What are important quotes in William Golding's Lord of the Flies? Why are they important? What do they reveal? How do they change our understanding?

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kcoleman2016 | High School Teacher | (Level 1) Associate Educator

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Unfortunately, I only have a digital version. I know the first one is from Chapter 1, and I believe the Simon quotation is from around Chapter 8? The final quotation is one of the last passages of the novel. Good luck!

kcoleman2016's profile pic

kcoleman2016 | High School Teacher | (Level 1) Associate Educator

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So what I'll do to help you get started is I'll identify a few quotations. Each of these contributes to the novel in many ways, but I'll answer one of your four prompt questions for each quotation. That should give you someplace to start with and some good information on which to build your own responses!

"Aren't there any grownups at all?"
"I don't think so."
The fair boy said this solemnly; but then the delight of a realized ambition overcame him. In the middle of the scar he stood on his head and grinned at the reversed fat boy.
"No grownups!"

  • Why do you feel this passage is worthy of discussion? 

This passage is the introduction into many of the major elements of the novel. The reader has a clearer understanding of the setting, which arises simultaneously with the boys' understanding. These two boys are major characters whose development significantly impacts the plot. One driving conflict of the plot is based in the absence of adults, as revealed here. 

Roger stooped, picked up a stone, aimed, and threw it at Henry — threw it to miss. The stone, that token of preposterous time, bounded five yards to Henry's right and fell in the water. Roger gathered a handful of stones and began to throw them. Yet there was a space round Henry, perhaps six yards in diameter, into which he dare not throw. Here, invisible yet strong, was the taboo of the old life. Round the squatting child was the protection of parents and school and policemen and the law.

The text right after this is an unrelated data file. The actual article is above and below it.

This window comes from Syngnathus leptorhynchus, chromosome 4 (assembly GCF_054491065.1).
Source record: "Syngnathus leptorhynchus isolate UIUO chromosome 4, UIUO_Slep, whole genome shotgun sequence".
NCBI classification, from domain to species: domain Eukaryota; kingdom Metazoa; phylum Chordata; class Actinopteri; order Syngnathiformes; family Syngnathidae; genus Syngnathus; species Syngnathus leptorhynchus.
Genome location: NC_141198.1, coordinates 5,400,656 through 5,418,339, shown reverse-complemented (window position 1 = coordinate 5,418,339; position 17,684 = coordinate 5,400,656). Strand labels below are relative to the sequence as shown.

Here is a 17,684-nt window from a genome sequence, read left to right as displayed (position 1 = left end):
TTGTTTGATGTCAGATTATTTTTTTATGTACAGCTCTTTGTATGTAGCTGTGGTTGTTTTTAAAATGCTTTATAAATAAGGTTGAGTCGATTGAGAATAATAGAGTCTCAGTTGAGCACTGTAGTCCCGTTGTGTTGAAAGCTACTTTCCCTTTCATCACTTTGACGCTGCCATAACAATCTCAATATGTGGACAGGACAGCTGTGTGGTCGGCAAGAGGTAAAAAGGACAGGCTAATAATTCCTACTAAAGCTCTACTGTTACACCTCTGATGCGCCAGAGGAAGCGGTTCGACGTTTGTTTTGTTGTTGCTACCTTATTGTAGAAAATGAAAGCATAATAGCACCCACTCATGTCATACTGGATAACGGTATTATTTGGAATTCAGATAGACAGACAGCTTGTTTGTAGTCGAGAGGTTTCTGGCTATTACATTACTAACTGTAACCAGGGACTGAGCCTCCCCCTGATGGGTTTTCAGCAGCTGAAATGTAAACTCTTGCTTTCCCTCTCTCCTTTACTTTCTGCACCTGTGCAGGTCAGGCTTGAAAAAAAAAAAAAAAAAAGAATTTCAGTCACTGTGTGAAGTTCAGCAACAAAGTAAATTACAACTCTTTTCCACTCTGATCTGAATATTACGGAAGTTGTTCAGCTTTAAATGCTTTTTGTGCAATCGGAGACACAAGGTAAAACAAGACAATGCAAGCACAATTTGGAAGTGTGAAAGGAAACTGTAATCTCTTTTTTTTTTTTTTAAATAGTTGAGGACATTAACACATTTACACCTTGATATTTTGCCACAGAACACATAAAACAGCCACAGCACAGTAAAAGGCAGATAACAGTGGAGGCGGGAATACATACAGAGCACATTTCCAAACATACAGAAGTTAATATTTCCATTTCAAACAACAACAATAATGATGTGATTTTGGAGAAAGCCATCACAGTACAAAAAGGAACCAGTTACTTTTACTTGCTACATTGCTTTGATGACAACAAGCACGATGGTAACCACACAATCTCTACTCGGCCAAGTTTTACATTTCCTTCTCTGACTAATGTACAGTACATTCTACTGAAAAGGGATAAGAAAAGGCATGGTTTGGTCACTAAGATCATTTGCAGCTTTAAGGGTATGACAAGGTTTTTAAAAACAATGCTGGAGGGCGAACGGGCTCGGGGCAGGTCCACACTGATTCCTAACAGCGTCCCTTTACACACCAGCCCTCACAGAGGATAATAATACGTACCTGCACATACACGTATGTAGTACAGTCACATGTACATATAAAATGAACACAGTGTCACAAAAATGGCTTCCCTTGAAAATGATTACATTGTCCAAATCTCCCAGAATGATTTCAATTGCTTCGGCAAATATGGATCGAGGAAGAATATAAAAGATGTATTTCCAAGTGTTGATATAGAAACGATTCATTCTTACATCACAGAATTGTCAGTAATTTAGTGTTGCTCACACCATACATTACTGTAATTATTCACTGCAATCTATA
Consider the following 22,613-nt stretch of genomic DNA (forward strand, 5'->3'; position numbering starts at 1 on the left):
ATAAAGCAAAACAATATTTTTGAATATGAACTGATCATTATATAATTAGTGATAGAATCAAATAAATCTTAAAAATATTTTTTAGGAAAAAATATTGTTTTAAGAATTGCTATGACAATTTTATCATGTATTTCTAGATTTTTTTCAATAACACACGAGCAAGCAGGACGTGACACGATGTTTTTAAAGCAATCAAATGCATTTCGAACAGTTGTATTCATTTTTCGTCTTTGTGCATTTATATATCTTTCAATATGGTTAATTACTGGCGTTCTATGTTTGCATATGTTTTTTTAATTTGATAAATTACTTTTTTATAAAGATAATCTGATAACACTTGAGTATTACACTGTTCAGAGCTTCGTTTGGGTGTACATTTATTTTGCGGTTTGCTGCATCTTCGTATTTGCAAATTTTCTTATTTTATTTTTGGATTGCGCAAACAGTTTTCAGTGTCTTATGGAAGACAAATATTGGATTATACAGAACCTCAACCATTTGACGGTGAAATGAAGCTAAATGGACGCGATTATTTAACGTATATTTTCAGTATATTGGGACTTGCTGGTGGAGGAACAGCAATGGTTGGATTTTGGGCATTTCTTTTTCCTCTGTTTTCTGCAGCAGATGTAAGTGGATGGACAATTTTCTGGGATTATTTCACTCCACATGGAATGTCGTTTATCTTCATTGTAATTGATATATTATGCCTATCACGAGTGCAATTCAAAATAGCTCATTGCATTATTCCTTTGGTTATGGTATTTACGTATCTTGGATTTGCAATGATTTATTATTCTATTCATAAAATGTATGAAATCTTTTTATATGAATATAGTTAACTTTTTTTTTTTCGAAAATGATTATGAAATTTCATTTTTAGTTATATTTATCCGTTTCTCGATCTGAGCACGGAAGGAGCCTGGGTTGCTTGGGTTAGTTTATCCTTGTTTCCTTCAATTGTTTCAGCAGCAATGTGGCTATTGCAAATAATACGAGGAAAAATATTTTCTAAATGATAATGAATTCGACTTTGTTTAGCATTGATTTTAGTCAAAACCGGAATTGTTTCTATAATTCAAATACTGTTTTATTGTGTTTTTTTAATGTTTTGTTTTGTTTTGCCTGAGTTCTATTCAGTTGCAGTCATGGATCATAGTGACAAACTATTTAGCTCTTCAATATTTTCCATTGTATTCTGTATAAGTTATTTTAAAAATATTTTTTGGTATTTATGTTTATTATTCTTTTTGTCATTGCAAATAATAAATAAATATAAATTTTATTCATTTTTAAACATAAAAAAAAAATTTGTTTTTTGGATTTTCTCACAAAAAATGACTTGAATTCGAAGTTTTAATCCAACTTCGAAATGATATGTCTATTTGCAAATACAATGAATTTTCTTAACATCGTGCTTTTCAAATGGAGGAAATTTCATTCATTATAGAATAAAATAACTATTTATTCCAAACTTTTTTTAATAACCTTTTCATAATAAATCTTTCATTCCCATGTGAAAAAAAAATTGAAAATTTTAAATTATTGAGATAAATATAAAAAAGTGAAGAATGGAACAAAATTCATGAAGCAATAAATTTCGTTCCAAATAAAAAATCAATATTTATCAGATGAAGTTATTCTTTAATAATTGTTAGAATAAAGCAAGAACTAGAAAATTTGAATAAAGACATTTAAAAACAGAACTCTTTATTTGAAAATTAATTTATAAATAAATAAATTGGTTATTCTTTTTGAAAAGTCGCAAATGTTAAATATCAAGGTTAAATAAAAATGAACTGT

• How does this passage impact the story? 

This passage illustrates the themes of human nature and civilization. Roger's inner, savage nature desperately wants to throw the rock at Henry, but he remains in conflict with the values and mores of a civilization that technically cannot influence here. However, he cannot shake the urge to conform to its demands. 

There isn't anyone to help you. Only me. And I'm the Beast... Fancy thinking the Beast was something you could hunt and kill!... You knew, didn't you? I'm part of you? Close, close, close! I'm the reason why it's no go? Why things are the way they are?

  • What does it reveal about a character or theme in the book? 

Simon is the only boy who has the ability to think abstractly enough to comprehend that the true Beast is not a monster but the unrestrained savage nature of the boys that has been released on the island. Simon, hallucinating this conversation, is the only one who understands the horror of the island and the boys. 

His voice rose under the black smoke before the burning wreckage of the island; and infected by that emotion, the other little boys began to shake and sob too. And in the middle of them, with filthy body, matted hair, and unwiped nose, Ralph wept for the end of innocence, the darkness of man's heart, and the fall through the air of the true, wise friend called Piggy.

  • How does this impact your understanding of the book? 

The dark diction of this conclusion lends itself to a depressing and crushing tone that leaves no room for hope nor optimism. I understand what Golding's perspective on humanity was. 

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